It seemed a basic courtesy to ask people for their opinion since the budget will have far-reaching consequences for each and every person in this province.
Critics accused me of stalling for time, but the thousands of people who wrote, emailed, called, and even stopped me at the grocery store were desperate to be heard. They were glad someone finally took the time to do it.
When I spoke to the press on budget day -- March 27 -- one journalist scratched his head and said reserving my judgment, taking my time, and asking people what they think seemed like a politician's way of avoiding an issue.
I told him it was a woman's way of confronting a problem.
That got a laugh. But I wasn't completely joking.
It was because of what we heard from everyday Ontarians that we were able to get some real action on the 2012 budget.
We were instrumental in freezing the corporate tax rate to bring badly needed funds into the treasury.
We advocated for fairer taxation because Ontarians agree with the idea that the most fortunate among us can afford to pitch in a little extra for vital services.
In that same spirit of fairness we insisted on a cap on public sector CEO salaries and bonuses.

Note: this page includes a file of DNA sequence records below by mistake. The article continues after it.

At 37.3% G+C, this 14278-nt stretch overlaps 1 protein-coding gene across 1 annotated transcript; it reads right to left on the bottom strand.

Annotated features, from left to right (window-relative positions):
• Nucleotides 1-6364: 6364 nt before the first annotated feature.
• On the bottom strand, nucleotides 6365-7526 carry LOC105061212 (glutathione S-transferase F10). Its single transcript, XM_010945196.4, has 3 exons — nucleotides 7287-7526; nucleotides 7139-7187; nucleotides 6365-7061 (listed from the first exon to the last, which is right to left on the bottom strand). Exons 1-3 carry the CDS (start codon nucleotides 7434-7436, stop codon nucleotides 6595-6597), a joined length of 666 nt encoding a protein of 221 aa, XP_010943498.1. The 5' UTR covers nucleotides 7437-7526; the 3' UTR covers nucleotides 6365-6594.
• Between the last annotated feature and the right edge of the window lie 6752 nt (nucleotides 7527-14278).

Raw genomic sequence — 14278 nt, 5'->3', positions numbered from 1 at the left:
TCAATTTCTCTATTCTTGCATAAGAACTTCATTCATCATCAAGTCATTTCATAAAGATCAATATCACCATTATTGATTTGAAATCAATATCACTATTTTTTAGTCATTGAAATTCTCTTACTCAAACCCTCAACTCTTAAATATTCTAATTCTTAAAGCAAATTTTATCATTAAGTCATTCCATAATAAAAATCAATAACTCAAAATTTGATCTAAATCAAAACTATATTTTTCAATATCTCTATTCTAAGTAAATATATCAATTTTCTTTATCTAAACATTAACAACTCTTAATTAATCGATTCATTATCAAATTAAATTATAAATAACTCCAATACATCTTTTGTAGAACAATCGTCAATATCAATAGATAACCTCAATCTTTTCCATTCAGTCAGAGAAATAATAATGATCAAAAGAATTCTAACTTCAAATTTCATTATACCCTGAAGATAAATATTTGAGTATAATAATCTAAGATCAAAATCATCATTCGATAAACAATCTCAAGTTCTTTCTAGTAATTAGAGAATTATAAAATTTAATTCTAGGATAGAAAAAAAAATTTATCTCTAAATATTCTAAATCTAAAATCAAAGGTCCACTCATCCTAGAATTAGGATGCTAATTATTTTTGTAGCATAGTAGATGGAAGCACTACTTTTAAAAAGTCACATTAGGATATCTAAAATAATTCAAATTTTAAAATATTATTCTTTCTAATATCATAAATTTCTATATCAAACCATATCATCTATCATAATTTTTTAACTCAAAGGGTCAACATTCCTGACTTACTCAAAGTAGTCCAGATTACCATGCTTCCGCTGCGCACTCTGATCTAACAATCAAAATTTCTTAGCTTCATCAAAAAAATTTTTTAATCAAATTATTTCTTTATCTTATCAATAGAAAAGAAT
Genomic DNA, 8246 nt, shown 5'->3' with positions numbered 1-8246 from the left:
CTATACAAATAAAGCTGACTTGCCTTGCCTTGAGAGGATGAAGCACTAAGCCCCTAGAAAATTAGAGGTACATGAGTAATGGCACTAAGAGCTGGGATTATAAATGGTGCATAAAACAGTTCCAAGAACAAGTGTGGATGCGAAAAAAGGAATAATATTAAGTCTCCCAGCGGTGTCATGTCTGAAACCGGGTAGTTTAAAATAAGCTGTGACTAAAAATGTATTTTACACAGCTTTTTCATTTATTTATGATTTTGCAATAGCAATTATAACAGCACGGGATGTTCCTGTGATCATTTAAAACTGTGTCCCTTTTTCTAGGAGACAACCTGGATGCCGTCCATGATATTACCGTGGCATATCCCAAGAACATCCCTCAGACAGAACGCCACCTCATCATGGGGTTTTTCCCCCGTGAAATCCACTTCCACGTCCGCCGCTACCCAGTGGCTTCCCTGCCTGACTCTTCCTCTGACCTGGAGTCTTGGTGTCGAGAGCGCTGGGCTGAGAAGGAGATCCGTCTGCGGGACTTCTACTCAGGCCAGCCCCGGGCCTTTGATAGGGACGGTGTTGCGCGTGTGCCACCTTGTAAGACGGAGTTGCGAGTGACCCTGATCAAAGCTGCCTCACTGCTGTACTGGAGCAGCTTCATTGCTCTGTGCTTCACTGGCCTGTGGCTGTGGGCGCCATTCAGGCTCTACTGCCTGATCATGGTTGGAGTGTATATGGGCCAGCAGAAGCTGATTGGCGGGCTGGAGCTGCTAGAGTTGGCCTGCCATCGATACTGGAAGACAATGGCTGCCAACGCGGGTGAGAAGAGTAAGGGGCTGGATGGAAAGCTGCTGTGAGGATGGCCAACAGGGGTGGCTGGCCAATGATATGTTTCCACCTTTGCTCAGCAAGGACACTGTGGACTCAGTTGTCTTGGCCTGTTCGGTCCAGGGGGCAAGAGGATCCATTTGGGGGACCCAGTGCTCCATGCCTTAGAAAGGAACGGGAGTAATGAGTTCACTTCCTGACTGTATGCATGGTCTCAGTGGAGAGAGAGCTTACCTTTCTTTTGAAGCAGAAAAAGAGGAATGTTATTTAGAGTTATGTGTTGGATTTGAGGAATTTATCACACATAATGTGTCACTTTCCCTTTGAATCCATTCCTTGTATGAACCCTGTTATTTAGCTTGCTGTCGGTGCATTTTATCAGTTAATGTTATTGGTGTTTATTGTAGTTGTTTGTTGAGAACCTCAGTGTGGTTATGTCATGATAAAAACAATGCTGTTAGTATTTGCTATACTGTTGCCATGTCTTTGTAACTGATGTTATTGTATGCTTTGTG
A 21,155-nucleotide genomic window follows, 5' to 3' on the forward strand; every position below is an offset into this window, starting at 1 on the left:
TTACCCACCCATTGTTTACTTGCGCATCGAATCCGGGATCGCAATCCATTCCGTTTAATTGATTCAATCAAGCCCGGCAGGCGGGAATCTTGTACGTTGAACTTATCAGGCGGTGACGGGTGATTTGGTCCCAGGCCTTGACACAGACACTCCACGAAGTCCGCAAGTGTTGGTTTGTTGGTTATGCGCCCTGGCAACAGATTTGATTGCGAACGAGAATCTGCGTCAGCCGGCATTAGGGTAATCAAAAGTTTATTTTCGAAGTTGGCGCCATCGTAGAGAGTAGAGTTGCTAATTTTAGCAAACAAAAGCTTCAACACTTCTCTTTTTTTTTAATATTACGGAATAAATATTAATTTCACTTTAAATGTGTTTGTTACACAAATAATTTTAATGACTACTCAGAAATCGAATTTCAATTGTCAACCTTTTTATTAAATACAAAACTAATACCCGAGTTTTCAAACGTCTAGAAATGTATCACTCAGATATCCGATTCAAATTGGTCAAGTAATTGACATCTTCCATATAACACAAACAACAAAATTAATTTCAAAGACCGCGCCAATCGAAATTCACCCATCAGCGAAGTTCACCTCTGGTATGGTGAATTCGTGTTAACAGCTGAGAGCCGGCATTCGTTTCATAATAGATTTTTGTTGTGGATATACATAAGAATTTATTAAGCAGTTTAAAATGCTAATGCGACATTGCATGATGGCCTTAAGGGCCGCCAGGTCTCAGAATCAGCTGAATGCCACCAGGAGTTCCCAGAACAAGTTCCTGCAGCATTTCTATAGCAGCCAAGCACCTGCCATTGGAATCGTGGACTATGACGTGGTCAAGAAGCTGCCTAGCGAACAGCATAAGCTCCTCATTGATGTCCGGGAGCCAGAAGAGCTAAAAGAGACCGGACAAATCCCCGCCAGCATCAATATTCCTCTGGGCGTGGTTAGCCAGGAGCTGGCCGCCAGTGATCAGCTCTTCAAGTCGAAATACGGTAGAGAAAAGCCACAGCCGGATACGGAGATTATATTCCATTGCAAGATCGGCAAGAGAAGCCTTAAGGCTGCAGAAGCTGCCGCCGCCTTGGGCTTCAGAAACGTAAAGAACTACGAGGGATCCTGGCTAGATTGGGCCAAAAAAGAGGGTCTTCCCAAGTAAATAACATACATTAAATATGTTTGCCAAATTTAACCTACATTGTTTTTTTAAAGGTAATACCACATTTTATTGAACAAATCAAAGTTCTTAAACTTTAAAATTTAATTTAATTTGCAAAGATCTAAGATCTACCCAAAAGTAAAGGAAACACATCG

We got results.
Not everything we asked for.
Not everything that's needed.
But real positive change that will make a difference in people's lives.
Dalton McGuinty talked about a "marriage" yesterday, but I'm a single woman and I'm pretty happy that way. New Democrats feel the same. New Democrats definitely don't need a husband who doesn't listen, doesn't share and generally puts himself first. Unfortunately, we've seen too much of that from the government over the past six months.
My team and I decided not to force people into an election they didn't want. We decided to keep working in the legislature so we could deliver on the real results we worked so hard for.
I care about getting real results for the working mom who needs daycare, the nurse working in an under-resourced ER, or the family that's coping with a lost job.
And I know I can get real results by rolling up our sleeves and working together.
New Democrats have serious concerns about the priorities of the government. And we'll be offering positive alternatives and forcing the discussion when we need to. We'll continue to hold this government to account. We'll continue to bring the priorities of Ontarians to the floor of the legislature.
I believe in bringing fairness back to politics. I believe in putting people first.
New Democrats are leading the way by example.
Things are changing in Canada.
And I'm a big believer in change.
I couldn't have reached my position without the love and support of family and friends people who are never afraid to give me the straight goods.
For me, mentorship starts with honesty.
And if I'm a mentor to anyone I'll offer one piece of advice to all the young women who wonder if they can cut it in their chosen field: Of course you can. It will take hard work but you're every bit as smart as your competition.
This column is taken from a speech to Equal Voice Toronto.